This is common practice in financing agreements.
Liens could have implications on your ability to get financing to run your business.
For one thing, a lien on your business could mean a cap on the business line of credit a lender is willing to offer. For example, instead of a $50,000 credit line, a lender may decide to offer only $20,000 because of another financing firm’s lien on the business.
Here’s a key point to remember: sometimes business owners aren’t aware of the liens placed on their business or property. I’ve come across business owners with liens from lenders they have never funded with, and even from lenders who are now out of business. The Uniform Commercial Code (UCC) requires a lender to have authorization from their customer prior to filing the lien. Generally speaking, the customer provides this authorization in financing agreement contracts signed prior to funding.
It pays to be a savvy business borrower. You should check with a lender or consultant and ask at what point they’ll file a lien, and if they will provide funding once they’ve filed, or if they will require confirmation from the Secretary of State. Each lien filing must be filed in the borrower’s state of incorporation and every state’s Secretary of State is set up differently, which can impact the time it takes to process the lien filing.
When you end a relationship with a lender, you should always make sure they terminate their lien. It’s also a good practice to ask for a copy of the lien termination, a UCC3, for your own records.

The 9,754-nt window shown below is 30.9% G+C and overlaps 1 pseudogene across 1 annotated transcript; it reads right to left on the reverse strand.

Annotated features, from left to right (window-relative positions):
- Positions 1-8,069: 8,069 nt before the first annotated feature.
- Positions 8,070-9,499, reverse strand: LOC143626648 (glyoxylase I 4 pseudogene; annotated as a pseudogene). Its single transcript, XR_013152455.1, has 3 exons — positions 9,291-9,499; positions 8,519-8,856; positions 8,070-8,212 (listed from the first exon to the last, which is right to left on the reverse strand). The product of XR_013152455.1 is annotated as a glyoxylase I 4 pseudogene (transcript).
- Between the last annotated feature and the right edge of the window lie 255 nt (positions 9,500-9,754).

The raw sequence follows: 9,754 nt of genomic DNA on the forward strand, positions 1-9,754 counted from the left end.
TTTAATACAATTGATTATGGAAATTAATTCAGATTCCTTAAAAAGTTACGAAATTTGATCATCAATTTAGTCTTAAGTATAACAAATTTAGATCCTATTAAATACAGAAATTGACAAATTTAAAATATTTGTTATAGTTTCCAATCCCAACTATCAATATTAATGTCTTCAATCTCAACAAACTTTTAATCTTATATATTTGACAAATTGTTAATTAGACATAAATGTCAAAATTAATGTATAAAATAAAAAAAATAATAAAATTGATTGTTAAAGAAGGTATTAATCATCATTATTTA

“Non-sufficient funds,” aka NSF or “overdraft,” are some of the bank account notices that are referred to as “negative bank events.” You should try your best to avoid them because these could have an impact on the type of financing you could have access to.
On the other hand, a healthy bank account is a positive sign for a lender. This means you maintain a healthy track record of deposits and ending monthly bank balances.
Remember, it’s not just always about the amount of money you have in your account or the strength of your sales, it’s how you manage your money during the life of your business.
Clients who might not have the strongest sales or income may be able to demonstrate through bank data that they are able to manage their finances very well. They generally don’t have overdraft or NSF notices. Every month, they end on a relatively high balance for their income. That’s something that reflects positively on their business and ability to manage their finances.
A credit line provides you with the flexibility to handle unexpected twists and turns within running your business. Managing your finances wisely, while keeping your credit line balance updated, is the best way to maximize this type of financing. If your company has been in business for at least one year, doing $40,000+/month in revenue, you can access a credit line for your business here.